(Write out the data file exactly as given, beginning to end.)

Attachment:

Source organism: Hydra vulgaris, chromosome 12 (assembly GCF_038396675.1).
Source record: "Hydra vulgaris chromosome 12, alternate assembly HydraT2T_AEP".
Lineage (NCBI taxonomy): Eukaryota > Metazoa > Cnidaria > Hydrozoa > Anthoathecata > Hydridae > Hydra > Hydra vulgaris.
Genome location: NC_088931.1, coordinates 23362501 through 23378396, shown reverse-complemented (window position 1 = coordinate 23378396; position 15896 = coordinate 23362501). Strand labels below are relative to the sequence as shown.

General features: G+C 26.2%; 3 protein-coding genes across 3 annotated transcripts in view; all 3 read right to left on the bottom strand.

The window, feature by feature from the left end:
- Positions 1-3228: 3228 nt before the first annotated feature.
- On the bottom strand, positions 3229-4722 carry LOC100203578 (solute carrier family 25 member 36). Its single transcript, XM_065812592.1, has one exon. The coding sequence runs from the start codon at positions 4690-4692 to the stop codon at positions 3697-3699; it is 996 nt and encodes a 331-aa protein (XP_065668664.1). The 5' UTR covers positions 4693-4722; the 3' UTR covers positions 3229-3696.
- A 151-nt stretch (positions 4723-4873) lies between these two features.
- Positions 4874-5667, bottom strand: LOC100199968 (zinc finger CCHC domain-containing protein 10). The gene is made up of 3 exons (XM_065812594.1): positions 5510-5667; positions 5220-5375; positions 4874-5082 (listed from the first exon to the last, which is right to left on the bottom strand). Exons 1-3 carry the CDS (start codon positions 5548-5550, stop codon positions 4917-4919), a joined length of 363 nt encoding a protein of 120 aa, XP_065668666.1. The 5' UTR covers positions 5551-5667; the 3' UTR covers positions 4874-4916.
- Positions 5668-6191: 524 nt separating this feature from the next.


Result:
Source organism: Hydra vulgaris, chromosome 12 (assembly GCF_038396675.1).
Source record: "Hydra vulgaris chromosome 12, alternate assembly HydraT2T_AEP".
Lineage (NCBI taxonomy): Eukaryota > Metazoa > Cnidaria > Hydrozoa > Anthoathecata > Hydridae > Hydra > Hydra vulgaris.
Genome location: NC_088931.1, coordinates 23362501 through 23378396, shown reverse-complemented (window position 1 = coordinate 23378396; position 15896 = coordinate 23362501). Strand labels below are relative to the sequence as shown.

General features: G+C 26.2%; 3 protein-coding genes across 3 annotated transcripts in view; all 3 read right to left on the bottom strand.

The window, feature by feature from the left end:
- Positions 1-3228: 3228 nt before the first annotated feature.
- On the bottom strand, positions 3229-4722 carry LOC100203578 (solute carrier family 25 member 36). Its single transcript, XM_065812592.1, has one exon. The coding sequence runs from the start codon at positions 4690-4692 to the stop codon at positions 3697-3699; it is 996 nt and encodes a 331-aa protein (XP_065668664.1). The 5' UTR covers positions 4693-4722; the 3' UTR covers positions 3229-3696.
- A 151-nt stretch (positions 4723-4873) lies between these two features.
- Positions 4874-5667, bottom strand: LOC100199968 (zinc finger CCHC domain-containing protein 10). The gene is made up of 3 exons (XM_065812594.1): positions 5510-5667; positions 5220-5375; positions 4874-5082 (listed from the first exon to the last, which is right to left on the bottom strand). Exons 1-3 carry the CDS (start codon positions 5548-5550, stop codon positions 4917-4919), a joined length of 363 nt encoding a protein of 120 aa, XP_065668666.1. The 5' UTR covers positions 5551-5667; the 3' UTR covers positions 4874-4916.
- Positions 5668-6191: 524 nt separating this feature from the next.